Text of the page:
Article Text

Lower extremity MRI following 10-week supervised exercise intervention in patients with diabetic peripheral neuropathy
  1. Ryan Brown1,
  2. Azadeh Sharafi1,
  3. Jill M Slade2,
  4. Antonio Convit3,4,
  5. Nathan Davis5,
  6. Steven Baete1,
  7. Heather Milton6,
  8. Kenneth J Mroczek7,
  9. Patricia M Kluding8,
  10. Ravinder R Regatte1,
  11. Prodromos Parasoglou1,
  12. Smita Rao9
  1. 1Department of Radiology, New York University Grossman School of Medicine, New York City, New York, USA
  2. 2Department of Radiology, Michigan State University, East Lansing, Michigan, USA
  3. 3Department of Psychiatry, New York University Grossman School of Medicine, New York City, New York, USA
  4. 4Department of Psychiatry, Nathan S Kline Institute for Psychiatric Research, Orangeburg, New York, USA
  5. 5Department of Osteopathic Medicine, New York Institute of Technology, Old Westbury, New York, USA
  6. 6Sports Performance Center, New York University Langone Health, New York City, New York, USA
  7. 7Department of Orthopedic Surgery, New York University Grossman School of Medicine, New York City, New York, USA
  8. 8Department of Physical Therapy, Rehabilitation Science, and Athletic Training, University of Kansas Medical Center, Kansas City, Kansas, USA
  9. 9Department of Physical Therapy, New York University, New York City, New York, USA
  1. Correspondence to Dr Ryan Brown; Ryan.Brown{at}nyulangone.org

Abstract

Introduction The purpose of this study was to characterize using MRI the effects of a 10-week supervised exercise program on lower extremity skeletal muscle composition, nerve microarchitecture, and metabolic function in individuals with diabetic peripheral neuropathy (DPN).

Research design and methods Twenty participants with DPN completed a longitudinal trial consisting of a 30-day control period, during which subjects made no change to their lifestyle, followed by a 10-week intervention program that included three supervised aerobic and resistance exercise sessions per week targeting the upper and lower extremities. The participants’ midcalves were scanned with multinuclear MRI two times prior to intervention (baseline1 and baseline2) and once following intervention to measure relaxation times (T1, T1ρ, and T2), phosphocreatine recovery, fat fraction, and diffusion parameters.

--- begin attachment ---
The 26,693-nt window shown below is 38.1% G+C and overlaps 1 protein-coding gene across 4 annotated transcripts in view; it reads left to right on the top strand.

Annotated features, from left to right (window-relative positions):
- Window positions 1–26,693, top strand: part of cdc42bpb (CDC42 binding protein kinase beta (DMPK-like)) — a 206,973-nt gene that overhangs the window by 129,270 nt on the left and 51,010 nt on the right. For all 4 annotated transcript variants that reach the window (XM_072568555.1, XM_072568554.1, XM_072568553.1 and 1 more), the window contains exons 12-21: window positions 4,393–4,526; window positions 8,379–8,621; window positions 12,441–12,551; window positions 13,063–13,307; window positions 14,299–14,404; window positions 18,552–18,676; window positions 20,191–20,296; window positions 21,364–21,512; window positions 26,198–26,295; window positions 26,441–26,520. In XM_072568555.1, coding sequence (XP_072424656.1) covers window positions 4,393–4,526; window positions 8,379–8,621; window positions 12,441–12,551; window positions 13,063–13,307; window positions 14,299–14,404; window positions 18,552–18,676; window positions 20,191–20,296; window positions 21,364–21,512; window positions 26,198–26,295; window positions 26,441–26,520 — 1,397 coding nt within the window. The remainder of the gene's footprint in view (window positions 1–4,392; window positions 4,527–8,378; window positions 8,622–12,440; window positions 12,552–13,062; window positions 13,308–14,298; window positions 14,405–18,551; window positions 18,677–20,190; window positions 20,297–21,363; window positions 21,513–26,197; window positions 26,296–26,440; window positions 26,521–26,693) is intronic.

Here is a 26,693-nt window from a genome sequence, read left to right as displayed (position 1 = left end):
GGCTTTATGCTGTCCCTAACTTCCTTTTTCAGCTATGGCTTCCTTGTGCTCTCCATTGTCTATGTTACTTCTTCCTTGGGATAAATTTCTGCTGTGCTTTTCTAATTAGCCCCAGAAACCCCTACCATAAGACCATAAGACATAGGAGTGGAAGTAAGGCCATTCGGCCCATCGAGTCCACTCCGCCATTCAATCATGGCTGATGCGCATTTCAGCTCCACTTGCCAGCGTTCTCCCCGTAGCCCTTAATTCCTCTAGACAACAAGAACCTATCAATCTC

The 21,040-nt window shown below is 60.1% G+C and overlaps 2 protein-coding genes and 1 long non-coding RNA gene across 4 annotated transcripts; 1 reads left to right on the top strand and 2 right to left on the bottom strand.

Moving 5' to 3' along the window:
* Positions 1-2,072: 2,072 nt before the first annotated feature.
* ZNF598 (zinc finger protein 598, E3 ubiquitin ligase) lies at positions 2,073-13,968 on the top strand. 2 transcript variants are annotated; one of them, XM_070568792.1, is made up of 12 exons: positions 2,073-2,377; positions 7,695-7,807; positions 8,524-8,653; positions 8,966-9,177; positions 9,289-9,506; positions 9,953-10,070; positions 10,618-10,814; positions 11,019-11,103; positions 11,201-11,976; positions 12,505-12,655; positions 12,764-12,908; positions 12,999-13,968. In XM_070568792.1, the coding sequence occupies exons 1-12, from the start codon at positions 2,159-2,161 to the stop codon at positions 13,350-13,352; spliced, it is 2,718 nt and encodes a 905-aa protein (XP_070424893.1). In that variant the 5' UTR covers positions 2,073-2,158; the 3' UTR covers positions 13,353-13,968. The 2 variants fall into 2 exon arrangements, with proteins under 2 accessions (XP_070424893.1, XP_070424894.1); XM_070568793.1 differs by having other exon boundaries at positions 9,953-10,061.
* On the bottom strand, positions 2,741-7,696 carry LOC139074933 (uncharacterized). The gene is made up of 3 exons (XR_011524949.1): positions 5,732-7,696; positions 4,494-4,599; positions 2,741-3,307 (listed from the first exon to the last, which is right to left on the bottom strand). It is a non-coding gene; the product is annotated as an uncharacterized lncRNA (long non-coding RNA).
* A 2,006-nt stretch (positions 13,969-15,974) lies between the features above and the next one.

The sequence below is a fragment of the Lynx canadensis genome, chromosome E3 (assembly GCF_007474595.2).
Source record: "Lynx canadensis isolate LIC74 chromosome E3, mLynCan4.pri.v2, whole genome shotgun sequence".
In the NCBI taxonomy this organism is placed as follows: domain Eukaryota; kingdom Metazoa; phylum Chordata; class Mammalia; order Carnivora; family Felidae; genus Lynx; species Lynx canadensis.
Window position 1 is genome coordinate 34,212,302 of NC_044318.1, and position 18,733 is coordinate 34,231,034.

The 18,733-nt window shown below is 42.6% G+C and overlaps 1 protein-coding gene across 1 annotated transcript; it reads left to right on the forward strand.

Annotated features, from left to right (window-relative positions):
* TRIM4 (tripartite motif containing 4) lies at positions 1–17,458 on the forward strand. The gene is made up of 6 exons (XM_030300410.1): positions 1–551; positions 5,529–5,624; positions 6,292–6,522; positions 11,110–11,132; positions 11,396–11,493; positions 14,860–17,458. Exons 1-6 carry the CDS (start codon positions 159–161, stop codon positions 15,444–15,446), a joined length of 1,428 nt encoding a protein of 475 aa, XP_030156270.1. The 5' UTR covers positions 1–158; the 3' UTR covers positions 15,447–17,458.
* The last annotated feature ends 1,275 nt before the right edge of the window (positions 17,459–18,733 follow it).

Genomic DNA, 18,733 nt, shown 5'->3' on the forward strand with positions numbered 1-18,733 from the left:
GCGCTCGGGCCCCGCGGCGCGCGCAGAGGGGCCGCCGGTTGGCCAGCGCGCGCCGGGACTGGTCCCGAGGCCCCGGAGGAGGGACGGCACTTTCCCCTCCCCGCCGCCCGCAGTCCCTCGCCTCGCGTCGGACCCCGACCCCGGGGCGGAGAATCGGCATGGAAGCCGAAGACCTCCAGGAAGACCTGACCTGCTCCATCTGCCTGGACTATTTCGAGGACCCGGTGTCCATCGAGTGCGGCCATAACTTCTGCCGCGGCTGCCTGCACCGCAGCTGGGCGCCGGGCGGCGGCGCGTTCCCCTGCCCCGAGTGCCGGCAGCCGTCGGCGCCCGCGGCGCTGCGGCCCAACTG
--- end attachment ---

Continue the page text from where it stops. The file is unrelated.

Results There were no changes between baseline1 and baseline2 MRI metrics (p>0.2). Significant changes (p<0.05) between baseline2 and postintervention MRI metrics were: gastrocnemius medialis (GM) T1 –2.3%±3.0% and soleus T2 –3.2%±3.1%. Trends toward significant changes (0.05<p<0.1) between baseline2 and postintervention MRI metrics were: calf adipose infiltration –2.6%±6.4%, GM T1ρ –4.1%±7.7%, GM T2 –3.5%±6.4%, and gastrocnemius lateral T2 −4.6±7.4%. Insignificant changes were observed in gastrocnemius phosphocreatine recovery rate constant (p>0.3) and tibial nerve fractional anisotropy (p>0.6) and apparent diffusion coefficient (p>0.4).

Conclusions The 10-week supervised exercise intervention program successfully reduced adiposity and altered resting tissue properties in the lower leg in DPN. Gastrocnemius mitochondrial oxidative capacity and tibial nerve microarchitecture changes were not observed, either due to lack of response to therapy or to lack of measurement sensitivity.

  • exercise
  • MRI
  • intervention
  • lower extremity

Data availability statement

Data are available upon reasonable request.

Data availability statement

The datasets generated during and/or analyzed during the current study are available from the corresponding author on reasonable request. No applicable resources were generated or analyzed during the current study.

http://creativecommons.org/licenses/by-nc/4.0/

This is an open access article distributed in accordance with the Creative Commons Attribution Non Commercial (CC BY-NC 4.0) license, which permits others to distribute, remix, adapt, build upon this work non-commercially, and license their derivative works on different terms, provided the original work is properly cited, appropriate credit is given, any changes made indicated, and the use is non-commercial. See: http://creativecommons.org/licenses/by-nc/4.0/.

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Significance of this study

What is already known about this subject?

  • Pharmacological options to treat or reverse the progression of diabetic peripheral neuropathy (DPN) are not available. While exercise has been shown to improve pain interference, vascular health, and neuropathic symptoms, muscle composition following short-term intervention has yet to be reported.

What are the new findings?

  • 10-week supervised exercise intervention reduced MRI relaxation times in calf muscles.

  • Changes in MRI relaxation times were associated with changes in clinical markers.

  • 10-week supervised exercise intervention reduced adiposity in the combined calf interstitial and muscle space but not in individual calf muscles.

How might these results change the focus of research or clinical practice?

  • Our study shows that short-term exercise intervention improves muscle composition in DPN, which may provide clinicians with an appealing treatment option that can complement pharmaceutical intervention.